Much like the Harlem
Nights release from Whoo Kid that dropped not too long ago, another emcee is
shortchanged on the mixtape front with the collaboration. In actuality, it's
the heads who are shortchanged; but on a more positive note, the heads who don't
know should NOW KNOW who the fuck Saigon is. Saigon is, inevitably, the greatest
mixtape emcee to hit the streets since 50 Cent. By that, I mean, the combination
of skills and material is no iller than that of Saigon right now. It appears
many have taken a liking to Papoose, who's been remarkable in transforming himself
from battle rap moniker to that of a deep, introspective gutter machine. With
all respect due, Saigon is that combination of prophetic raps of Nas, political
dexterity of dead prez, and hood firmness of Fiddy. Sounds like I'm on man's
dick hard with all this, but allow "Color Purple" and "Stocking
Cap" to speak by its sound. The former packs an all out vicious drum roll
while Sai mocks the constant foolishness of the Red and Blue who can't seem
to get along-is it more of a game than necessity? ("They ain't care about
Cobey Scott / Mike Conception, whether he was an O.G. or not / Wish somebody
woulda told me to stop / Shit, I used to shoot a lot / It was like givin' Kobe
the rock ") The lethal fake thug-bashing "Stocking Cap"
was a favorite from Warning Shots, his compilation of street classics and freestyles
that too many slept on, so it's soulful Alchemist addition is a treat here.
"Shok TV," the last track of the 3-minute, err 30-minute mixtape (also
the last song on Shots) is Saigon's cover of Cormega's "62 Pickups,"
or more suitably over the soundtrack to Hill Street Blues, his conscious effort
in helping those enliven a better living condition.
is another amazing track, new to my ears, with more soul samples and more real
talk and consequences Saigon has both avoided and taught to cats in the struggle.
"All I Know," also been out for a minute, captures Sai fluently flipping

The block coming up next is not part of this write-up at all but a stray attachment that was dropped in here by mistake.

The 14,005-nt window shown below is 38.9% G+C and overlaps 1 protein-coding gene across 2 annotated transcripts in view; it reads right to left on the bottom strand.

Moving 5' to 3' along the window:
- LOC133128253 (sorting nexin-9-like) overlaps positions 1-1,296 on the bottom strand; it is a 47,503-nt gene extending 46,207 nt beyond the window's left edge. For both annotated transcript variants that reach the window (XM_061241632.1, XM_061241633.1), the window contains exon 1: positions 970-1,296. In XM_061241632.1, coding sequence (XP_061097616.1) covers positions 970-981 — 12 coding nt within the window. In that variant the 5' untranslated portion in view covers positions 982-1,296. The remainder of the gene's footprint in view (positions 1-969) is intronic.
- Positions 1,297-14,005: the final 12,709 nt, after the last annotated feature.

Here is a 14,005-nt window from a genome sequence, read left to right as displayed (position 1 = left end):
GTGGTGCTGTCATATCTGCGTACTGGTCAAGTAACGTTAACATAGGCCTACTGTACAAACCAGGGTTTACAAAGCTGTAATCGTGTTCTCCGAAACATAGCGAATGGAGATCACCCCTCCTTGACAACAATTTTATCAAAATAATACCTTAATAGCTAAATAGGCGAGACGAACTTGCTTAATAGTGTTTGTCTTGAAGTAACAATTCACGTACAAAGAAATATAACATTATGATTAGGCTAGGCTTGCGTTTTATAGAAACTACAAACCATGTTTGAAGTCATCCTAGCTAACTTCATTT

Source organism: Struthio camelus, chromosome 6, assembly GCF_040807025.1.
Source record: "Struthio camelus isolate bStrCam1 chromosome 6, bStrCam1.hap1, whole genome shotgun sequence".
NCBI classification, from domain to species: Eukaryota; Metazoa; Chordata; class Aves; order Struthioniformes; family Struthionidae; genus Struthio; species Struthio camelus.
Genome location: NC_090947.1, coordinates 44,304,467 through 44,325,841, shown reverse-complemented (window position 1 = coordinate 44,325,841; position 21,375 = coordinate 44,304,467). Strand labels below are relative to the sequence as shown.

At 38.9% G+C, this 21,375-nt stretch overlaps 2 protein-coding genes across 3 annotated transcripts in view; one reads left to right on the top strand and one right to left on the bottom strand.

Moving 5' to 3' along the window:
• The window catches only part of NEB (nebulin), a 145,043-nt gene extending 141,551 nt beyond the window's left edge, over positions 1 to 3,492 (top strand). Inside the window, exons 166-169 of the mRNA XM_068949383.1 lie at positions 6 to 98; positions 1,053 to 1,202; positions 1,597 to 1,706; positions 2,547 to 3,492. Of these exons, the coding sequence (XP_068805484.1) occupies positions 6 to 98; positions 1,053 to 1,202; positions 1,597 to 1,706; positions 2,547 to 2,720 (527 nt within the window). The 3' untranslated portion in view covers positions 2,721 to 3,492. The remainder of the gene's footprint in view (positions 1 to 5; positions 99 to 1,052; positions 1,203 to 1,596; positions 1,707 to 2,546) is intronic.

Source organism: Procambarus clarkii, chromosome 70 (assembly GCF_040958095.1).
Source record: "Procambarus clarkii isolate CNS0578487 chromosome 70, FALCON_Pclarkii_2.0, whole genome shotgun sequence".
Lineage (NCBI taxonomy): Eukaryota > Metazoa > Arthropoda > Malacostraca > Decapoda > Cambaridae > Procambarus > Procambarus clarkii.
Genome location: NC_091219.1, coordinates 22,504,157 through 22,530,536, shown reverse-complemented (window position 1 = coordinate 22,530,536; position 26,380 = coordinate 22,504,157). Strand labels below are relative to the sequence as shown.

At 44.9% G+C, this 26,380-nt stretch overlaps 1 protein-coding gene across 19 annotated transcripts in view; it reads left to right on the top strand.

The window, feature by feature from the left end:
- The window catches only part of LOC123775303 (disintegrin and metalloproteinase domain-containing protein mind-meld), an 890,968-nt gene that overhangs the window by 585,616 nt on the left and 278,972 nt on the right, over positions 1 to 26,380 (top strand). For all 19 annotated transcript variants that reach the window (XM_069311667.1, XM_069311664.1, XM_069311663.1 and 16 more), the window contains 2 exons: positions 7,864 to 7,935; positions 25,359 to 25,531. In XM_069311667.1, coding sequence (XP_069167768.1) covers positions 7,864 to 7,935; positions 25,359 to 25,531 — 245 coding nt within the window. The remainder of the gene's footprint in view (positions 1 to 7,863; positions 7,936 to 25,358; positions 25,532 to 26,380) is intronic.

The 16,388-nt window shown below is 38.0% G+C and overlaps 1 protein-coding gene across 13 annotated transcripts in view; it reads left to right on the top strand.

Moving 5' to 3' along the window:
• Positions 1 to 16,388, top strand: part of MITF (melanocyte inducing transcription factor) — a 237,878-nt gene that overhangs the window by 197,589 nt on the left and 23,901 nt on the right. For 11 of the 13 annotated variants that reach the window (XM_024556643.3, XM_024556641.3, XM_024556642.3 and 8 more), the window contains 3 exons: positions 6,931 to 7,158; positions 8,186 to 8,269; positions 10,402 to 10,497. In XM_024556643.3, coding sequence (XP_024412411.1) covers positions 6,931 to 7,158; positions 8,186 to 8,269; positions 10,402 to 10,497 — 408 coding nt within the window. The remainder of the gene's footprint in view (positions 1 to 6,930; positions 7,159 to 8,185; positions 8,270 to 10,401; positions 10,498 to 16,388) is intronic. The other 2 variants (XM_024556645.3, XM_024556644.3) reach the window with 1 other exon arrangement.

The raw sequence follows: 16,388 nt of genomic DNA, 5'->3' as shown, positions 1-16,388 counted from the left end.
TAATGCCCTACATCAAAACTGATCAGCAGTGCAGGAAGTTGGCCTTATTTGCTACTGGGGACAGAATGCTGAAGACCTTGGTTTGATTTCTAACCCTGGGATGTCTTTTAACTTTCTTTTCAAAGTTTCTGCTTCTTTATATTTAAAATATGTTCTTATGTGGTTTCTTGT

the verbal clips over more of the same smooth New Jack flava. Much like the
old mixtape Fiddy, Saigon croons his hooks effortlessly as well as his flows.
Unfortunately, the track stops at less than 2-minutes. "Breathe Thru the
Years" speaks about the typical everyday jive floating around the peers
of those who didn't play it right: "Yo why idn'it that in whatever case
/ Somebody died they say that he in a better place / Even though when he was
alive he never pray cause he was too busy focusin' on the chedda chase / You
think God just wiped all of his sins away? / You think the reverends convincin'
all of his friends today? / You think they really believe tho he was dealin'
keys / That he be up in heaven with some of them ill emcees? / Please "
Again, the production is spectacular. How one can compare Saigon to other mixtape
emcees without actually hearing original production from them is beyond me.
Lyrical tenacity and grave knowledge also could be too much to bear for those
used to the one word simplicity from current thugs floodin' the market. Are
they gonna label this kid underground? Label him next level. Exemplified by
the change-up flows on "True Story" over the swaying violins, and
rapid rap aeroballistics of "The Letter P" with the legendary Kool
G. Rap (not "Dirty Biz" kids), not too many seein' Sai. The only track
I'm not feelin' production wise is "Repercussions" with its half loop
of BDP's "My Philosophy," all the while lyrically, again, it's amazing.
Saigon spits through the cynics of the industry before you realize what was
just said. Lots of rewind material on Abandoned Nation and that's DJ Whoo Kid's
thankful saving element.